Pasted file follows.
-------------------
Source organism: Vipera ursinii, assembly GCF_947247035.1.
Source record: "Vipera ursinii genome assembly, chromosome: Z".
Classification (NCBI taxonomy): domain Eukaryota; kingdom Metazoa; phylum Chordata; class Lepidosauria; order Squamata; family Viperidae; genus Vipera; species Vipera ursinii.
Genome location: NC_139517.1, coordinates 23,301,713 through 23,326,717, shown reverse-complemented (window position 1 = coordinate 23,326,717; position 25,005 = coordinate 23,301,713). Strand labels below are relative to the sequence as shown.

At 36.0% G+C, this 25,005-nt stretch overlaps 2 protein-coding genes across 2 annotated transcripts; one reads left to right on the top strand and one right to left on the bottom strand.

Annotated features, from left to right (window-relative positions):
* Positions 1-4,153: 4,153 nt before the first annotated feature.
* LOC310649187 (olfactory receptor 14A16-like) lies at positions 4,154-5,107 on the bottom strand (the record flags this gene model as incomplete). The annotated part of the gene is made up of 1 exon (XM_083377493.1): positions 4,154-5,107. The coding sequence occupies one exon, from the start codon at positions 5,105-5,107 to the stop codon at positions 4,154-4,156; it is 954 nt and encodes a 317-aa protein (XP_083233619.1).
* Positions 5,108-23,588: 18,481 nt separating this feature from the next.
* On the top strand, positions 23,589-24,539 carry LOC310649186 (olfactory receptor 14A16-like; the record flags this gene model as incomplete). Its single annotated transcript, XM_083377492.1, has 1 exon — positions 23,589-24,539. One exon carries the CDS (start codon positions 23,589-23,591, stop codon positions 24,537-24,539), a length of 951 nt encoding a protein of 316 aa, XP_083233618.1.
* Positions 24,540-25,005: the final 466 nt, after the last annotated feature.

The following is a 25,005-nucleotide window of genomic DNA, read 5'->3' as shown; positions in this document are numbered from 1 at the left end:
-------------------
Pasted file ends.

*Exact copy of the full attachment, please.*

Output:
Source organism: Vipera ursinii, assembly GCF_947247035.1.
Source record: "Vipera ursinii genome assembly, chromosome: Z".
Classification (NCBI taxonomy): domain Eukaryota; kingdom Metazoa; phylum Chordata; class Lepidosauria; order Squamata; family Viperidae; genus Vipera; species Vipera ursinii.
Genome location: NC_139517.1, coordinates 23,301,713 through 23,326,717, shown reverse-complemented (window position 1 = coordinate 23,326,717; position 25,005 = coordinate 23,301,713). Strand labels below are relative to the sequence as shown.

At 36.0% G+C, this 25,005-nt stretch overlaps 2 protein-coding genes across 2 annotated transcripts; one reads left to right on the top strand and one right to left on the bottom strand.

Annotated features, from left to right (window-relative positions):
* Positions 1-4,153: 4,153 nt before the first annotated feature.
* LOC310649187 (olfactory receptor 14A16-like) lies at positions 4,154-5,107 on the bottom strand (the record flags this gene model as incomplete). The annotated part of the gene is made up of 1 exon (XM_083377493.1): positions 4,154-5,107. The coding sequence occupies one exon, from the start codon at positions 5,105-5,107 to the stop codon at positions 4,154-4,156; it is 954 nt and encodes a 317-aa protein (XP_083233619.1).
* Positions 5,108-23,588: 18,481 nt separating this feature from the next.
* On the top strand, positions 23,589-24,539 carry LOC310649186 (olfactory receptor 14A16-like; the record flags this gene model as incomplete). Its single annotated transcript, XM_083377492.1, has 1 exon — positions 23,589-24,539. One exon carries the CDS (start codon positions 23,589-23,591, stop codon positions 24,537-24,539), a length of 951 nt encoding a protein of 316 aa, XP_083233618.1.
* Positions 24,540-25,005: the final 466 nt, after the last annotated feature.

The following is a 25,005-nucleotide window of genomic DNA, read 5'->3' as shown; positions in this document are numbered from 1 at the left end: